Yes, there are 31 species of clouds—yes, they’re called species, just like plants and animals—in the new International Cloud Atlas. Bonus: there are also five new “supplementary features” recognized plus five “special clouds,” including the beautifully named flammagenitus, which sounds less like a localized collection of air moisture formed near wildfires and more like a wildly painful STD. And there’s a new accessory cloud, the flumen, which I can only assume is a small storage unit from Ikea (it’s actually a long, flat cloud associated with severe storms). But the pièce de résistance is the single new species: the volutus. Long, round, and rotating, in motion they look a bit like cloud hot dogs roasting on a spit. Only prettier.
Amusing as cloud names are, categorizing them is serious business. The World Meteorological Organization, a subsection of the United Nations, has spent years collecting data from around the world to put together the newest edition of the Atlas. And it’s not just a fun resource to look at lots of pretty cloud pictures—it’s also a reference tool. They’ve basically compiled a massive database of every cloud type along with key information about each image, such that professional cloud observers (yes, that’s a real thing) have an up-to-date source to reference.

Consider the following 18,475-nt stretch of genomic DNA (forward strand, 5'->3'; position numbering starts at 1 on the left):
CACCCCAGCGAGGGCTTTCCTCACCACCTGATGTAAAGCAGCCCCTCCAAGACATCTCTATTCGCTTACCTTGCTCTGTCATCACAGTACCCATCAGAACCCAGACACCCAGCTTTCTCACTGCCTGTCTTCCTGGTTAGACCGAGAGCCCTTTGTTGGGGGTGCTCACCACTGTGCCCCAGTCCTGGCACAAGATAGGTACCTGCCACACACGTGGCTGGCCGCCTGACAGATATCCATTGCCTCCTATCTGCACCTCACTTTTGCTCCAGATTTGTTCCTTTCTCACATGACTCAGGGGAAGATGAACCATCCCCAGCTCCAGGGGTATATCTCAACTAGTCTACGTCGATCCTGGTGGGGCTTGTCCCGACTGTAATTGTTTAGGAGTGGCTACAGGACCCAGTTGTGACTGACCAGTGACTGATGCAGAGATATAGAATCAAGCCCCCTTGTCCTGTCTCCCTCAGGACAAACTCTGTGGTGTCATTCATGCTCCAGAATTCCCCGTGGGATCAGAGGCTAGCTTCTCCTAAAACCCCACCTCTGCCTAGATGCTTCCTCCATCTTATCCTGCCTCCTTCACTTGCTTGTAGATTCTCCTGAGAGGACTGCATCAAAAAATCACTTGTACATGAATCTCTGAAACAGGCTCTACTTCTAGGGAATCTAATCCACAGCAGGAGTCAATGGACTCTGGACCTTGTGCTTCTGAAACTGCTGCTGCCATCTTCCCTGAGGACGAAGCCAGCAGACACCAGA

It’s been published periodically since 1896, when it was an impressive feat just to have color photographs of the clouds, much less understand complex atmospheric science. Today we know far more about how clouds form and what weather they portend, so our classifications can be more complex. There are 10 overall types called genera, which are divided into different species—31 in all. Those 31 species can be further subdivided into several varieties, which describe the arrangement and visibility of the cloud parts.
So in honor of the 21st-century Cloud Atlas, here are some beautiful cloud pictures (and also some actual information):